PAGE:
On Friday, a federal judge temporarily blocked Tennessee’s first-in-the-nation law setting hard limits at a drag show hours before it was set to take effect, siding with a group that filed a lawsuit alleging the statute violates the First Amendment.

The decision comes after Memphis-based LGBTQ+ theater company Friends of George filed a federal lawsuit Monday against Shelby County District Attorney Steve Mulroy and the state.

U.S. District Judge Thomas Parker issued the temporary injunction after hearing arguments from both sides on Thursday.

Parker wrote that the state failed to make a convincing case as to why Tennessee needed the new law, adding that the court also agreed that the statute was likely vague and overbroad.

The word “drag” does not appear in the new law, which instead changed the definition of cabaret for adults in Tennessee to mean “adult-oriented performances that harm minors.”

Moreover, the “male or female impersonator” is now classified as a form of adult cabaret, similar to strippers and topless dancers, go-go and exotic dancers.

The law prohibited cabaret performances for adults in public places or any place where minors might be present. Performers who break the law risk being charged with an administrative or felony for repeat offenses.

“The law prohibits a dancer in a crop top and miniskirt from dancing where minors may see it, but does not prohibit an identically dressed Tennessee Titans cheerleader from performing the exact same dance in front of children,” the original complaint states. .

Parker also listed a concern in line with the group’s argument that the law was overbroad, questioning the location specifications for a cabaret entertainment venue that could be viewed by minors.

“Does a citizen’s private residence count? How about camping in a national park?” Parker wrote. “After all, the broad language of the Statute is at odds with the strict limitations of the First Amendment.”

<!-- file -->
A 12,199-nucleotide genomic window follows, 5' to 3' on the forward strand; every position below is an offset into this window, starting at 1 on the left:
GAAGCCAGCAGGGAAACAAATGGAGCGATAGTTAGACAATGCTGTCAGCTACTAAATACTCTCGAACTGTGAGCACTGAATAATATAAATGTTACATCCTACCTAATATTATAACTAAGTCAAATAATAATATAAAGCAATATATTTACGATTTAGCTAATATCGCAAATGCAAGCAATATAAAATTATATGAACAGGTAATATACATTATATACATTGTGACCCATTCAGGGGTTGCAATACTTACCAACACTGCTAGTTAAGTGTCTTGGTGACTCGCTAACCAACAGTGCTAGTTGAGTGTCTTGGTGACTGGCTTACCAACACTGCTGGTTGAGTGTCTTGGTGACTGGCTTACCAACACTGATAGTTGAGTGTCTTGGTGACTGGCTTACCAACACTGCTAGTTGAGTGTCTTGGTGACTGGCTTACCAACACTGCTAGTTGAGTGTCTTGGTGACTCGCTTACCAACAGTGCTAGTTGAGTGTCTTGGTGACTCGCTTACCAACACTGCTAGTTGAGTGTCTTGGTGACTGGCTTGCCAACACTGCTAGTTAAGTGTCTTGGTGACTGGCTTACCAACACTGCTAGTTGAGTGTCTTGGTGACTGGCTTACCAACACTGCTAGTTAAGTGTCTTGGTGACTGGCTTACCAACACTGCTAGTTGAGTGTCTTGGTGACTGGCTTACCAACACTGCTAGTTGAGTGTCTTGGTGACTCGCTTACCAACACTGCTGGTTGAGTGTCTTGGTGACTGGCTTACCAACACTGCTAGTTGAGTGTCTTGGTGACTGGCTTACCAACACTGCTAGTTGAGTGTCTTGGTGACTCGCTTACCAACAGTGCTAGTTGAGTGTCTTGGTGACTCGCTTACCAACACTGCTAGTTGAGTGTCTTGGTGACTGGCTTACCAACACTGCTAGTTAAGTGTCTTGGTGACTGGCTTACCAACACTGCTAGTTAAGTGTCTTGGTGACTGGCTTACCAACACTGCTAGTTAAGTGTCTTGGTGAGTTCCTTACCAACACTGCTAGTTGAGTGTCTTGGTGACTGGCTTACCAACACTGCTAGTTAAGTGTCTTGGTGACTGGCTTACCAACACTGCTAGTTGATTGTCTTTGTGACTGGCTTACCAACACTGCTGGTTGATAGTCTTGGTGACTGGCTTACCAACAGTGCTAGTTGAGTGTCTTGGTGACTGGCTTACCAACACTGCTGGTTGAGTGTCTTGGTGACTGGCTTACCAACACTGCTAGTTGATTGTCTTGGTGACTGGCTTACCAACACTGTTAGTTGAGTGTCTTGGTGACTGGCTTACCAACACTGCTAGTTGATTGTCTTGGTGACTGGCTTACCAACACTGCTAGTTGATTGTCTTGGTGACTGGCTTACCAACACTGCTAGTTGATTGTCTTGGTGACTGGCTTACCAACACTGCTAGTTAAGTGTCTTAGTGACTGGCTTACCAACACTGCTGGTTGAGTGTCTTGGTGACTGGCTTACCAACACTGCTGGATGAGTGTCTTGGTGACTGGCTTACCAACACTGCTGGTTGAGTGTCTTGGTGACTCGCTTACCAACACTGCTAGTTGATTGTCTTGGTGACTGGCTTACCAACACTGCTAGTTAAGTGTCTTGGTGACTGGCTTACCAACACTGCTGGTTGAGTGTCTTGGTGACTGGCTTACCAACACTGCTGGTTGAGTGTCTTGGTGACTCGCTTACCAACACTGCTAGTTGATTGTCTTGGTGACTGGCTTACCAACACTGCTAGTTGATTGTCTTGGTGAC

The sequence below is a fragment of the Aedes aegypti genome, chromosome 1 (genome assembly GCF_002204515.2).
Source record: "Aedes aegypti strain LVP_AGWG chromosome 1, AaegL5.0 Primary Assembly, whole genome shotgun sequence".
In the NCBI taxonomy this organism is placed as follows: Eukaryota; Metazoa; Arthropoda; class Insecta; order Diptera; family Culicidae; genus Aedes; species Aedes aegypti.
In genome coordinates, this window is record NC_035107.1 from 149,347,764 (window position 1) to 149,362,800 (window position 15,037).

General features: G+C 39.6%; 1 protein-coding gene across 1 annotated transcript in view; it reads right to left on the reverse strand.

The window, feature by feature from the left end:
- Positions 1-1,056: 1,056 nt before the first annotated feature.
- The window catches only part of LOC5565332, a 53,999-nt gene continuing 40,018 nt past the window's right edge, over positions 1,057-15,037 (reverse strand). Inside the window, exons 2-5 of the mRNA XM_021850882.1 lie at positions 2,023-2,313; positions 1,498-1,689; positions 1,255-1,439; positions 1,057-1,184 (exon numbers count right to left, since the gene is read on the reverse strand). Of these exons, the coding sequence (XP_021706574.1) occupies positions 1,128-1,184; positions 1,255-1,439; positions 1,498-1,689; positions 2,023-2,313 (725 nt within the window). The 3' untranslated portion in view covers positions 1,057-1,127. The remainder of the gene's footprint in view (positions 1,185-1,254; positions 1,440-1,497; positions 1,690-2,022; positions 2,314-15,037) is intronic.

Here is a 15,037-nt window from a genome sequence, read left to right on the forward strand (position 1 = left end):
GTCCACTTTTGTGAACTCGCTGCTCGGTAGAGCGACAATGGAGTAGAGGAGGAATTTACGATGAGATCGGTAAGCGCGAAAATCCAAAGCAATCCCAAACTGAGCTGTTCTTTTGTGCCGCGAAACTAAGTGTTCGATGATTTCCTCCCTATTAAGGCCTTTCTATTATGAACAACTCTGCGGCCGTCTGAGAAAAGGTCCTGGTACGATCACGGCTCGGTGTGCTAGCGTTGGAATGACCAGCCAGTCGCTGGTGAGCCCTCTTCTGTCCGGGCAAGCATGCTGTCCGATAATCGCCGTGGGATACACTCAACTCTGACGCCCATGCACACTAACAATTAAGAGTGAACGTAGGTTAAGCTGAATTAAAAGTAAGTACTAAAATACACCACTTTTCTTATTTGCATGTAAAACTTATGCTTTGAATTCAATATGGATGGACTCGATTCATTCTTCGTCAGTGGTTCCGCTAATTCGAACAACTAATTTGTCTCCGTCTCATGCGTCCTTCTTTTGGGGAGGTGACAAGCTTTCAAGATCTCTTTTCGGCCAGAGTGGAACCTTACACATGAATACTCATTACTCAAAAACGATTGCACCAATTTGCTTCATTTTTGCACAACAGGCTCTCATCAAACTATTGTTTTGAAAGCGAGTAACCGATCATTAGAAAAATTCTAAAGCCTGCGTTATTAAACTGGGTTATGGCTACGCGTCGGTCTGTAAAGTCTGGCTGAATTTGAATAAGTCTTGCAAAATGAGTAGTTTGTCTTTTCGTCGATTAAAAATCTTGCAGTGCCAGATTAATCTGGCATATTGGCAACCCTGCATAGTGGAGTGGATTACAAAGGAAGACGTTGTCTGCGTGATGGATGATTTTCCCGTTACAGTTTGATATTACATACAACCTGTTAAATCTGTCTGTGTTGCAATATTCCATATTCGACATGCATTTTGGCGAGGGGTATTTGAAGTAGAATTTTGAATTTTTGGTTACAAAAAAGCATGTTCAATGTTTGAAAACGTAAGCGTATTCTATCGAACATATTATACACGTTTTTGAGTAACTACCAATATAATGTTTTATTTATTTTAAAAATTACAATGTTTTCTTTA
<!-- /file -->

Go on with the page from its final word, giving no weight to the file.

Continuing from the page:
The complaint also describes an attempt last year to block a drag show at a park in Jackson, west of Nashville, as part of the Pride festival. A lawsuit filed by Republican state Rep. Chris Todd and Republican state Sen. Ed Jackson sought to prevent the show, forcing organizers to reach an agreement to hold the event indoors with age restrictions.

“Following the state courts’ abuse of Jackson Pride’s First Amendment rights, Rep. Todd was ‘asked to draft legislation that would make it much clearer’ that drag shows in front of children are a violation of Tennessee law,” it said. in the complaint.

Parker cited Todd’s actions in his decision Friday, saying the state attorney general’s office was unable to provide a clear answer about the new law’s goals given Tennessee’s current obscenity laws.

During Thursday’s hearing, Mulroy told the judge he did not object to the temporary restraining order.

“There has been a lot of community concern and confusion about the law,” Mulroy said in a statement to The Associated Press. ‚ÄúThis will allow the court to clarify the scope, application and constitutionality of the statute. It is important to understand the scope of this law so that it does not adversely affect constitutionally protected speech.”

A spokesman for the attorney general’s office did not immediately respond to a request for comment Friday.

The Tennessee law is the second major LGBTQ+ proposal passed by state lawmakers this year. Republican Gov. Bill Lee signed GOP-backed legislation that would ban most gender-affirming benefits.

Lee faced criticism for passing legislation banning drag shows, especially after a 1977 photo of him as a high school student dressed in women’s clothing surfaced.

Lee called the comparison of the two issues “ridiculous.” When asked about specific examples of inappropriate drag shows being performed in front of children, Lee did not cite any, but said he was concerned about protecting children.


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